This function will be more like the C# code, but it requires the input to be an array, not just any sequence.

But, as you say elsewhere, a better algorithm is needed overall.

let combos (ss: int []) =
    let rec helper idx =
    seq {
        if idx < ss.Length then
            for jdx in idx + 1 .. ss.Length - 1 do
                 yield (ss.[idx], ss.[jdx])
            yield! helper (idx + 1)
    helper 0


This may be part of why this is slower than equivalent C# code, although I think IEnumerable would have a similar problem.

let rec combos range =    
seq { 
      let count = ref 0
      for inner in range do 
          for outer in Seq.skip !count range do 
              yield (inner, outer)
          count := !count + 1          

The double loop over range is causing it to be evaluated over and over again. Seq.cache can be used to avoid this, if the sequence must be looked at repeatedly.

share|improve this answer
Interesting. Could you modify your answer to show how you would use Seq.cache? – Jacob Jan 13 '11 at 15:29
After modifying the loop to be /// Build a collection of combinations; ie [1,2,3] = (1,1), (1,2), (1,3), (2,2), (2,3), (3,3) let rec combos range = seq { let rangeCache = Seq.cache range let count = ref 0 for inner in rangeCache do for outer in Seq.skip !count rangeCache do yield (inner, outer) count := !count + 1 } I still get 8 minute run times. – Jacob Jan 13 '11 at 15:47
hmmmm, Seq.cache probably isn't the solution. I am working on a more functional answer for you (that doesn't include ref count, or skip count), but have to be away for a while. I imagine someone else will give you a better answer before I get back. – dave jones Jan 13 '11 at 15:57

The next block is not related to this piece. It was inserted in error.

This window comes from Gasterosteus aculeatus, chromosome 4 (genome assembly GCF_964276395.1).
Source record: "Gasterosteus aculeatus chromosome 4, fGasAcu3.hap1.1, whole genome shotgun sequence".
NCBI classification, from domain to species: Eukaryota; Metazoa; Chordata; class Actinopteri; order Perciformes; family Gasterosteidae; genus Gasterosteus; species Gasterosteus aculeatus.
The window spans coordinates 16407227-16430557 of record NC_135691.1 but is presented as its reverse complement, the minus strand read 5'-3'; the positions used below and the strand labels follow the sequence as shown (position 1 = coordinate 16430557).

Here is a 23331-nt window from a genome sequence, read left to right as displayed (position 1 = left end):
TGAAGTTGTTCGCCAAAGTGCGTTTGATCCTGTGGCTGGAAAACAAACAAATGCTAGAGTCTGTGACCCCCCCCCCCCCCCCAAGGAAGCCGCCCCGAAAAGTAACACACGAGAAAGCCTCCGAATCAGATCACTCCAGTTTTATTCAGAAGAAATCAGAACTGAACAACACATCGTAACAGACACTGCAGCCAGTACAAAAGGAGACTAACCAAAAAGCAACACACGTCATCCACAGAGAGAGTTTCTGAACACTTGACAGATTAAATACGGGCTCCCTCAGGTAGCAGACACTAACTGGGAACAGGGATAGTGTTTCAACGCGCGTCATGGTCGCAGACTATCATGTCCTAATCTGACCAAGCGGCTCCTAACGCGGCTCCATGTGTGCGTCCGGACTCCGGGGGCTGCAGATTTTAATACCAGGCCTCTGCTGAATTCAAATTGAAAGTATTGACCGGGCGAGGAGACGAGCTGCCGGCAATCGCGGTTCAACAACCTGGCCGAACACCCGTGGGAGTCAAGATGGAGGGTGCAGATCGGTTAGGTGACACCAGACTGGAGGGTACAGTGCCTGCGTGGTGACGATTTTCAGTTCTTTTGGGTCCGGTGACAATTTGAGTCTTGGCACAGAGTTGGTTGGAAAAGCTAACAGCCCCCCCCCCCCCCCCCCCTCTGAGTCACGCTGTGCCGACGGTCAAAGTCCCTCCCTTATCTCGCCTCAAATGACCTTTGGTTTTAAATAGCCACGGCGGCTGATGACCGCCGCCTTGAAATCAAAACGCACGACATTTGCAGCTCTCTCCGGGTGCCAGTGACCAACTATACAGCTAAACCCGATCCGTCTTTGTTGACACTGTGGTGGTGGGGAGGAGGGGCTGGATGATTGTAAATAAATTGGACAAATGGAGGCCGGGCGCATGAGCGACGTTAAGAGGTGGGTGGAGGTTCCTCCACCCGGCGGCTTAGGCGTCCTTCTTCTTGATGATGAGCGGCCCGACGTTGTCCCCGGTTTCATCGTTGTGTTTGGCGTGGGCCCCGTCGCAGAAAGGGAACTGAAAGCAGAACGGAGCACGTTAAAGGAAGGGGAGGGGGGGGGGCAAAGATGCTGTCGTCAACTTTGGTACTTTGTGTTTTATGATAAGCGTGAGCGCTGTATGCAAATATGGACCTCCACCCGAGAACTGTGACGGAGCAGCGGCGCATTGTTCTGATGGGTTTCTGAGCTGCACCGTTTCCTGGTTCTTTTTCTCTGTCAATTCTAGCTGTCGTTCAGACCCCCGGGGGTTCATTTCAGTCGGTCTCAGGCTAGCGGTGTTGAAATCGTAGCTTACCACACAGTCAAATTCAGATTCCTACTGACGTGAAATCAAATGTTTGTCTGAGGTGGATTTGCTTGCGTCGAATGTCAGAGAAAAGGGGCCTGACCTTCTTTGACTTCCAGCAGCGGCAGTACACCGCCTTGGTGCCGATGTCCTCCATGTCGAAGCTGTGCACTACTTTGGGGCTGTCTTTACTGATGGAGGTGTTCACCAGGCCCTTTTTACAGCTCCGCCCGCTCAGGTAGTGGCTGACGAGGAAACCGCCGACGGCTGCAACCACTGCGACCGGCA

You new version of combos does improve performance quite a bit. It's only like 10 seconds slower than the other version provided by Brian. Thanks for your help. – Jacob Jan 13 '11 at 18:53

This should help some.

// Build up our square combinations;
for (sq1, sq2) in combos maxSquare do
    let v = calcSquares.[sq1] + calcSquares.[sq2]

    // Memoize our relevant results
    match memo.TryGetValue v with
    | true, value -> memo.[v] <- value + 1
    | _ -> ()
share|improve this answer

I've been using F# for Facebook hacker cup. Here is my solution which finishes in less than 0.5 seconds. While I agree that you should do as functional as you can, but sometimes going imperative is a better approach, especially in a time-constrained coding competition.

let int_sqrt (n:int) :int =
    int (sqrt (float n))

let double_square (x: int) :int =
    let mutable count = 0
    let square_x = int_sqrt x
    for i in 0..square_x do
        let y = int_sqrt (x - i*i)
        if y*y + i*i = x && i<=y then count <- count + 1
share|improve this answer
Wierd, the last two lines of my code got cut off. They are if yy + ii = x && i<=y then count <- count + 1 count – Cygwin98 Jan 27 '11 at 3:32

Without checking the code, your algorithm is sub-optimal. I solved this with the following:

Let N be the number we're testing.
Let X,Y such that X^2 + Y^2 = N
For all 0 <= X < sqrt(N)
   Let Ysquared = N - X^2
   if( Ysquared > Xsquared ) break; //prevent duplicate solutions
   if( isInteger( sqrt(ySquared) ) )
      //count unique solution
share|improve this answer
Thanks for your alternative algorithm, I'll have to give that a try. Do you have any comments about why my algorithm would take longer to run as F# than C#? – Jacob Jan 13 '11 at 15:27

It's an improvement of Stefan Kendall's answer. Consider: N=a^2+b^2 and a>=b>=0 Then: sqrt(N/2)<=a<=sqrt(N) in reals. To get an integer interval must be rounded up the first term (sqrt(N/2)) and rounded down the last term (sqrt(N)).

public class test001 {
    public static void main(String[] args) {
        int k=0,min=0,max=0;
        double[] list={1740798996,1257431873,2147483643,
        for(int i=0 ; i<=list.length-1 ; i++){
            if (Math.sqrt(list[i]/2)%1==0)
                    //Rounded up
                    //Rounded down
                for(int j=min ; j<=max ; j++)
                if(Math.sqrt(list[i]-j*j)%1==0) k++;
                //If sqrt(N-j^2) is an integer then "k" increases.
        System.out.println((int)list[i]+": "+k);
share|improve this answer
Consider expanding this answer with some explanation what the code does. It will help further visitors to understand it. As a side note, what happened with the space bar on your keyboard? :) – bytebuster Jan 30 '13 at 1:53
Also, this is really a question about a difference between f# and C# implementations – John Palmer Jan 30 '13 at 3:05
It's an improvement of Stefan Kendall's answer. – Gecko Feb 2 '13 at 21:32